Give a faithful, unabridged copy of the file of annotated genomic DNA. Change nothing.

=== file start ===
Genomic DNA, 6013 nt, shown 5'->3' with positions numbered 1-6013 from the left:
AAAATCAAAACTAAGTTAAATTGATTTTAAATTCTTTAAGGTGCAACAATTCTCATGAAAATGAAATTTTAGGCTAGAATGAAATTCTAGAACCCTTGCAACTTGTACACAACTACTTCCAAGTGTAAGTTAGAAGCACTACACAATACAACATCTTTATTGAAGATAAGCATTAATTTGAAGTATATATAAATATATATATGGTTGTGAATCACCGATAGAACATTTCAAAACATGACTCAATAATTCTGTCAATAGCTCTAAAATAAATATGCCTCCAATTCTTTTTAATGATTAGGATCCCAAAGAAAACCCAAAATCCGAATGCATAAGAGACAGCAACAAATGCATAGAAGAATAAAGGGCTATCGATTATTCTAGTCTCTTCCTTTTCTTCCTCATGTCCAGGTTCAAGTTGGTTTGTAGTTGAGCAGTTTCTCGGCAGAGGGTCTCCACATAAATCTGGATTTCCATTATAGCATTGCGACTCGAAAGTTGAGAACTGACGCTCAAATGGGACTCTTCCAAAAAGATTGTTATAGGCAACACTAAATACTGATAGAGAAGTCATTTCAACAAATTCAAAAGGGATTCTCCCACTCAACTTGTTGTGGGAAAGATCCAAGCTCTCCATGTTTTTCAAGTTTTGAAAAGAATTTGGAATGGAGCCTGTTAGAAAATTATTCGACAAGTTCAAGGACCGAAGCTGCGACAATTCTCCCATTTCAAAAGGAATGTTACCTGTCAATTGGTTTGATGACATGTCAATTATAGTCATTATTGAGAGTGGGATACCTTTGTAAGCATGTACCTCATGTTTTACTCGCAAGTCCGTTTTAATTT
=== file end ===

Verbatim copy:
Genomic DNA, 6013 nt, shown 5'->3' with positions numbered 1-6013 from the left:
AAAATCAAAACTAAGTTAAATTGATTTTAAATTCTTTAAGGTGCAACAATTCTCATGAAAATGAAATTTTAGGCTAGAATGAAATTCTAGAACCCTTGCAACTTGTACACAACTACTTCCAAGTGTAAGTTAGAAGCACTACACAATACAACATCTTTATTGAAGATAAGCATTAATTTGAAGTATATATAAATATATATATGGTTGTGAATCACCGATAGAACATTTCAAAACATGACTCAATAATTCTGTCAATAGCTCTAAAATAAATATGCCTCCAATTCTTTTTAATGATTAGGATCCCAAAGAAAACCCAAAATCCGAATGCATAAGAGACAGCAACAAATGCATAGAAGAATAAAGGGCTATCGATTATTCTAGTCTCTTCCTTTTCTTCCTCATGTCCAGGTTCAAGTTGGTTTGTAGTTGAGCAGTTTCTCGGCAGAGGGTCTCCACATAAATCTGGATTTCCATTATAGCATTGCGACTCGAAAGTTGAGAACTGACGCTCAAATGGGACTCTTCCAAAAAGATTGTTATAGGCAACACTAAATACTGATAGAGAAGTCATTTCAACAAATTCAAAAGGGATTCTCCCACTCAACTTGTTGTGGGAAAGATCCAAGCTCTCCATGTTTTTCAAGTTTTGAAAAGAATTTGGAATGGAGCCTGTTAGAAAATTATTCGACAAGTTCAAGGACCGAAGCTGCGACAATTCTCCCATTTCAAAAGGAATGTTACCTGTCAATTGGTTTGATGACATGTCAATTATAGTCATTATTGAGAGTGGGATACCTTTGTAAGCATGTACCTCATGTTTTACTCGCAAGTCCGTTTTAATTT